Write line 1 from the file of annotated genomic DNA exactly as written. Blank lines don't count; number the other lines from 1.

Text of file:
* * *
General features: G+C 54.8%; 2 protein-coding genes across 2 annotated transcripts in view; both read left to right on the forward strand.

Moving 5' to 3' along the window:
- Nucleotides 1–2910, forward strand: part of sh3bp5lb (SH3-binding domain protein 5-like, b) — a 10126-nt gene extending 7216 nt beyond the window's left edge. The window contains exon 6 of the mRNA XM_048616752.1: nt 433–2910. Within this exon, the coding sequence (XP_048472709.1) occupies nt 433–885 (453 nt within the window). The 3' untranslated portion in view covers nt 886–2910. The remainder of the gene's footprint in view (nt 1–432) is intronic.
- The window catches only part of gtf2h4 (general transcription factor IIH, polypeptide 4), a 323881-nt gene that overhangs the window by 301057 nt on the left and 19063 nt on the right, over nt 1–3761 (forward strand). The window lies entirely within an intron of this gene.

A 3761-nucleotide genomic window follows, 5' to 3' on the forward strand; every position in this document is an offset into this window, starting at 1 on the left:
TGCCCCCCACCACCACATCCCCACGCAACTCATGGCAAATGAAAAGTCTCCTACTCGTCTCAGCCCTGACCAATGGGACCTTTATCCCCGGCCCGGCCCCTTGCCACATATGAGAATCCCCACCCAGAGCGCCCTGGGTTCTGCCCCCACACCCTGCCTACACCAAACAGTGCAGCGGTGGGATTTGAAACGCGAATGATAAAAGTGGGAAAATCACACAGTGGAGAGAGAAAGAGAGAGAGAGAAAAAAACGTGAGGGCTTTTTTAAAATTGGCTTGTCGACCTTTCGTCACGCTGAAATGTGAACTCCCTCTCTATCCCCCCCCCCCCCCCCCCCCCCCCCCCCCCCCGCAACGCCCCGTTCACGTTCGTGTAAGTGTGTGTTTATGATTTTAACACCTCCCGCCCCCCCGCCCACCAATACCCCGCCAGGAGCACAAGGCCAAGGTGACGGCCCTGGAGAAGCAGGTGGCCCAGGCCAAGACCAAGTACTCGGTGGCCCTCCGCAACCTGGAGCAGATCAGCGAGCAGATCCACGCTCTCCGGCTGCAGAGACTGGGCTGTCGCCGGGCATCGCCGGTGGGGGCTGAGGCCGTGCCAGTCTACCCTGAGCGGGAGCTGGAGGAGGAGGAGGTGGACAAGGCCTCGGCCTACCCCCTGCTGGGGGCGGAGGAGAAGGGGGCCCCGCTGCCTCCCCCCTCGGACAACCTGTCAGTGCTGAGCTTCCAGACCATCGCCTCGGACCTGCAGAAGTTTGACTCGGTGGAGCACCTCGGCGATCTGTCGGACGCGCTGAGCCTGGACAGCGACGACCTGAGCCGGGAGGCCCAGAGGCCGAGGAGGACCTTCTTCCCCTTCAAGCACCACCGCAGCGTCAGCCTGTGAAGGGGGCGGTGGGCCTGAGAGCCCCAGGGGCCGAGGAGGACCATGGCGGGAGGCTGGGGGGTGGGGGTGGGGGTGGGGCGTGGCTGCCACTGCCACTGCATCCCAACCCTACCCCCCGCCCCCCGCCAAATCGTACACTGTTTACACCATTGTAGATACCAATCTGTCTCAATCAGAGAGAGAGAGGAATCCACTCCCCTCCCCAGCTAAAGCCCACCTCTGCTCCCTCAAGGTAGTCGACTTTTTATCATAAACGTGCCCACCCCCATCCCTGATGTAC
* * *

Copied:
General features: G+C 54.8%; 2 protein-coding genes across 2 annotated transcripts in view; both read left to right on the forward strand.